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    South-wide Stumpage Markets

    The effects of COVID-19 were felt across the South in the 2nd Quarter - the first full quarter since the pandemic-driven economic downturn began - with South-wide average stumpage prices declining for all five major products this quarter.

    While the common, seasonal trend is for stumpage prices to fall in the 2nd Quarter (particularly for the major pine products), the typical quarter-over-quarter (Q/Q) drop was exacerbated by the ongoing COVID-19 pandemic. Specifically, pine sawtimber experienced its largest Q/Q decrease in over eight years and fell to within $0.15 of its 25-year low. Also, pine chip-n-saw experienced its largest Q/Q drop in over a decade, while pine pulpwood fell to its lowest level since 2011.

    The drop in hardwood sawtimber price this quarter was more in line with seasonal, 2nd Quarter tendencies. However, hardwood pulpwood price declined for the 4th consecutive quarter and fell below that of pine pulpwood for the first time since 2nd Quarter 2018.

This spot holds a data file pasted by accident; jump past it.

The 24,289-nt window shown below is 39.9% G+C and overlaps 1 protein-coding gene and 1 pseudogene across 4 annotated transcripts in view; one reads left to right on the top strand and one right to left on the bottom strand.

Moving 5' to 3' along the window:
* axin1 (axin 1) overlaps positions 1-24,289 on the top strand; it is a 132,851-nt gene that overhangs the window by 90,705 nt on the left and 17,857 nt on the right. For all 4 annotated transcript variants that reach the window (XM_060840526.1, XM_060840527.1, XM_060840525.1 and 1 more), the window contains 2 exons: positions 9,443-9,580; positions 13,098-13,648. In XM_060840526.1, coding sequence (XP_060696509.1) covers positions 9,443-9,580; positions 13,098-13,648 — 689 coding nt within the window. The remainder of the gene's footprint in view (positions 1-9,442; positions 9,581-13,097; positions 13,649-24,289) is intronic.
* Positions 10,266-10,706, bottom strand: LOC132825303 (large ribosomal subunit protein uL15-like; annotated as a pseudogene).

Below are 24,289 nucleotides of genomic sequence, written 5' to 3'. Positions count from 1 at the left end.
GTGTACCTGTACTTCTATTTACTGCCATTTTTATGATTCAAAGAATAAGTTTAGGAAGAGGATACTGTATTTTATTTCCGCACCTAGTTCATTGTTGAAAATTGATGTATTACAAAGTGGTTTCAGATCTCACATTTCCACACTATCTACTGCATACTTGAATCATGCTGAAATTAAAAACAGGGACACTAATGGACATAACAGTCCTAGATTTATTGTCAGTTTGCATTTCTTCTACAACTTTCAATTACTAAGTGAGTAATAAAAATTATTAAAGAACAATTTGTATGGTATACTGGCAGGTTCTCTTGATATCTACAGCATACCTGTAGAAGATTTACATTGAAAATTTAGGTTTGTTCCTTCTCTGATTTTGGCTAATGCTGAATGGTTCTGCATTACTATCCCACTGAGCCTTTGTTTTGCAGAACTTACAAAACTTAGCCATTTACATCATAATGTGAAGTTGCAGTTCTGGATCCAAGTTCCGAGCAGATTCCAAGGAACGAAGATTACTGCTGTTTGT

Click here to view the 2Q2020 Bulletin

    Stumpage Prices & Publications

    South-wide Average Stumpage Prices

    • Available here (last updated Jul 15, 2020)

    State-wide Average Stumpage Prices

    • Available here (last updated Jul 15, 2020)

    Quarterly Report Distributions

    In the News 2Q2020

    COVID-19: still an economic factor driving temporary mill closings this quarter. Many manufacturers took rolling downtime at various mills due to uncertain markets and unexpected infections.

    Paper production was severely curtailed due to a drop in demand while tissue production surged.

     

    Market Indicators

    The US Census reported slightly negative US construction spending in June on a seasonally adjusted basis; however, there were some relatively strong increases year-to-date over the same period in 2019.

    Total private construction was $507 billion, up 4.5% ytd through June, a nearly $22 billion increase over the same period a year ago.
    More good news, residential spending was strong with single family construction at $134 billion, up $3.9%, a $5 billion increase and
    residential improvement at $99 billion, up 18.0%, a $15 billion increase.

    Looking at July, the Purchaser Managers Index (PMI) July report showed continued expansion, an increase to 54.2 from 52.6 in June (over 50 indicates expansion). Wood Products reported growth, while Paper Products remained steady, neither growth nor contraction.